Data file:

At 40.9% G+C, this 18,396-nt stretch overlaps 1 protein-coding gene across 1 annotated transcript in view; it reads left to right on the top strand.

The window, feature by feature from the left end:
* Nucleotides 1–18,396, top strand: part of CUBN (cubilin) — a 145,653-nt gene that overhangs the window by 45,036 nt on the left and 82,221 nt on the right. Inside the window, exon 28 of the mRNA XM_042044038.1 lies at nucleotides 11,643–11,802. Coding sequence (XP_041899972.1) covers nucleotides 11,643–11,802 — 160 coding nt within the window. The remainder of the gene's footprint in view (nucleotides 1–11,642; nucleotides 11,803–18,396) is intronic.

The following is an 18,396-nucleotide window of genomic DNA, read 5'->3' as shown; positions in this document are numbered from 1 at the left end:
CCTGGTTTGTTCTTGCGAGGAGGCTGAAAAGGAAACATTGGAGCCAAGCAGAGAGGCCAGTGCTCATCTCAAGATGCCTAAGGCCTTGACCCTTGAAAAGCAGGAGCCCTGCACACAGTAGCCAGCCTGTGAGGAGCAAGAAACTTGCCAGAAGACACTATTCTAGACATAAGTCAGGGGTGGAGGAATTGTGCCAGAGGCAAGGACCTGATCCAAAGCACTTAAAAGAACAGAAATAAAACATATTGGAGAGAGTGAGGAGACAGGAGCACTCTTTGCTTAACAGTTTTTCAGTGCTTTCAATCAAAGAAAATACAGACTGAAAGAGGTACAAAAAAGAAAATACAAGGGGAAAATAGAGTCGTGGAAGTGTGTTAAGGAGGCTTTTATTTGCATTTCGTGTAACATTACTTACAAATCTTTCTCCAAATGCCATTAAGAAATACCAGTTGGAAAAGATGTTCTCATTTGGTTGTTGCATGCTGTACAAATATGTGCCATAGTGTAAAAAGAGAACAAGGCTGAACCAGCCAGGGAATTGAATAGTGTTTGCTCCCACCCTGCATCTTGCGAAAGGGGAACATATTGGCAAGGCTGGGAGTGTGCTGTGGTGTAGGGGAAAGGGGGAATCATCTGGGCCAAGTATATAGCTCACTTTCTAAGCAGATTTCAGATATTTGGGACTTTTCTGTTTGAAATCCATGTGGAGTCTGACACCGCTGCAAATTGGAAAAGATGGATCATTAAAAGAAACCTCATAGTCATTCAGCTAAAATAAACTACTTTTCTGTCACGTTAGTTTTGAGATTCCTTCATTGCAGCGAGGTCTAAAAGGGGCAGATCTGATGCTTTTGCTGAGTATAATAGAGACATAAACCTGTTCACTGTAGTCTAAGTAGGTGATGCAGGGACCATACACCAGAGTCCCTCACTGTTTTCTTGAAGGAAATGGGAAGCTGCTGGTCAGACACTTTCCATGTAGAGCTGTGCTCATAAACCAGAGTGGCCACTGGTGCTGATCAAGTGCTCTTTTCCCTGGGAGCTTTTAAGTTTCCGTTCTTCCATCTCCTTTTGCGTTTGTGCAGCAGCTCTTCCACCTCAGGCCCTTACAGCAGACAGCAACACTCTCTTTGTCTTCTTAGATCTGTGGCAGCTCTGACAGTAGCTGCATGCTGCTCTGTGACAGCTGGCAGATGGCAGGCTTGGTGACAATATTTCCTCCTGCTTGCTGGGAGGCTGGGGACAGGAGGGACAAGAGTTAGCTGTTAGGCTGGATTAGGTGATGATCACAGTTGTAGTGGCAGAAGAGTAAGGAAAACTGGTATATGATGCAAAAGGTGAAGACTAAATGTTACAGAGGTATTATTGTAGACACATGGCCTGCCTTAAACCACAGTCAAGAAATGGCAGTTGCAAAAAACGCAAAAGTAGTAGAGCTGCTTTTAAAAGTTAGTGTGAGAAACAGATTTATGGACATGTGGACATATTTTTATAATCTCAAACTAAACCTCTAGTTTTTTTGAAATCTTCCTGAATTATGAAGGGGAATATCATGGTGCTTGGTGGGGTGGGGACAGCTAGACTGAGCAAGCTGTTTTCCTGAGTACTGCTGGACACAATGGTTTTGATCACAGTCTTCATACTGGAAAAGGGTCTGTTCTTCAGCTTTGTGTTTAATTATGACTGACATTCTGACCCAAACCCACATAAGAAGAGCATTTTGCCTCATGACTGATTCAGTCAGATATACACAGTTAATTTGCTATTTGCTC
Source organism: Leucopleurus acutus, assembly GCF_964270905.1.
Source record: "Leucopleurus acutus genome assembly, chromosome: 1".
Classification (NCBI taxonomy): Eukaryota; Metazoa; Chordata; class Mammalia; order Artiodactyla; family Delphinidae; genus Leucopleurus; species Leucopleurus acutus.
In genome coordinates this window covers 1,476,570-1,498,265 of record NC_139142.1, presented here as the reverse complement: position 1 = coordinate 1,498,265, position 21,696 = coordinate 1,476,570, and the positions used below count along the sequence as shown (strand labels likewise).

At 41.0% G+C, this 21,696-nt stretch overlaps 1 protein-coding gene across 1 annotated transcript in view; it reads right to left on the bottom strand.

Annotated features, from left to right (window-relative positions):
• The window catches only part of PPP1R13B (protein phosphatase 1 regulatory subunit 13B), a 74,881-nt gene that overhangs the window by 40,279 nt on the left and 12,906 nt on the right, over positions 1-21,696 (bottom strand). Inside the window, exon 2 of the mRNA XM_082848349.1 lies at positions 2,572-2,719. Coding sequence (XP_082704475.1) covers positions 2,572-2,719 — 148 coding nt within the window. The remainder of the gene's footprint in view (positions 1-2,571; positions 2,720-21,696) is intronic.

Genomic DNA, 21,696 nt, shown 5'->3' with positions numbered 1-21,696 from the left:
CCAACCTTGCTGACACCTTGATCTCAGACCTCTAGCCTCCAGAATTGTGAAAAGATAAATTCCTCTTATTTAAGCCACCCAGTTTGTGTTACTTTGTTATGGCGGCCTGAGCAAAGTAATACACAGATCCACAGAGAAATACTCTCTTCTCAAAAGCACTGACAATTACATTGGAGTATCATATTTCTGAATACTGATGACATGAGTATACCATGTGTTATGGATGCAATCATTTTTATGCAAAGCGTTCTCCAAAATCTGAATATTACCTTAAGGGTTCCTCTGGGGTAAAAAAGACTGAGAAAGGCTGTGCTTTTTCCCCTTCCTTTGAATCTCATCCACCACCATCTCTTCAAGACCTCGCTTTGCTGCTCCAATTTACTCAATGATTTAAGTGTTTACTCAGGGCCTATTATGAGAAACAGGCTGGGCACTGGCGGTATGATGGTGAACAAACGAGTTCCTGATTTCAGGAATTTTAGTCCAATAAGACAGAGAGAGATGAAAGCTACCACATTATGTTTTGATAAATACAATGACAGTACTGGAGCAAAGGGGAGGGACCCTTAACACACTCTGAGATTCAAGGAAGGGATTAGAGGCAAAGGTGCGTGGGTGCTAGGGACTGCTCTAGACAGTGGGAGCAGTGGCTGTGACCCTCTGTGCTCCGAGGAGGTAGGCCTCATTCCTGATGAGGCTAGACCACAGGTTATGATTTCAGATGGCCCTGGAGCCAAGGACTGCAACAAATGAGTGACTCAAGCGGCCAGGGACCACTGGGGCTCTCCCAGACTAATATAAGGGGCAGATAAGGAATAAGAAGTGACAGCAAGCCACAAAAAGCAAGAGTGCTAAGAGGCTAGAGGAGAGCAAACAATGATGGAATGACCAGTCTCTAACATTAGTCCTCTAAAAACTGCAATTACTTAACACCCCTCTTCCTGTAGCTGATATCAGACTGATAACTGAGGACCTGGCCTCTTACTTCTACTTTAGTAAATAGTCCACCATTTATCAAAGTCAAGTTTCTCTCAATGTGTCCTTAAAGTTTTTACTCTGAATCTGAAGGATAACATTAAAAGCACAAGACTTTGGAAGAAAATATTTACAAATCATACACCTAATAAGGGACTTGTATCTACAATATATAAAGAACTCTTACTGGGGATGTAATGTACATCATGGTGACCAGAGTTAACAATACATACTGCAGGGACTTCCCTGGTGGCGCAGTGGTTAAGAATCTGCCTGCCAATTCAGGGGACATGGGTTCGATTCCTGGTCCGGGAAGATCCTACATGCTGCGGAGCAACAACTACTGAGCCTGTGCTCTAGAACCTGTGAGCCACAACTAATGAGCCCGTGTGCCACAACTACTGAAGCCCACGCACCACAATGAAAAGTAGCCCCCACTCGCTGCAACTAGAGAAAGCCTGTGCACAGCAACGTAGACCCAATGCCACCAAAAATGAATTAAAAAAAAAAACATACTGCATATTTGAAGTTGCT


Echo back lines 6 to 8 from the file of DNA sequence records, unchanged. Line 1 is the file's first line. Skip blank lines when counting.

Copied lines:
Source organism: Leucopleurus acutus, assembly GCF_964270905.1.
Source record: "Leucopleurus acutus genome assembly, chromosome: 1".
Classification (NCBI taxonomy): Eukaryota; Metazoa; Chordata; class Mammalia; order Artiodactyla; family Delphinidae; genus Leucopleurus; species Leucopleurus acutus.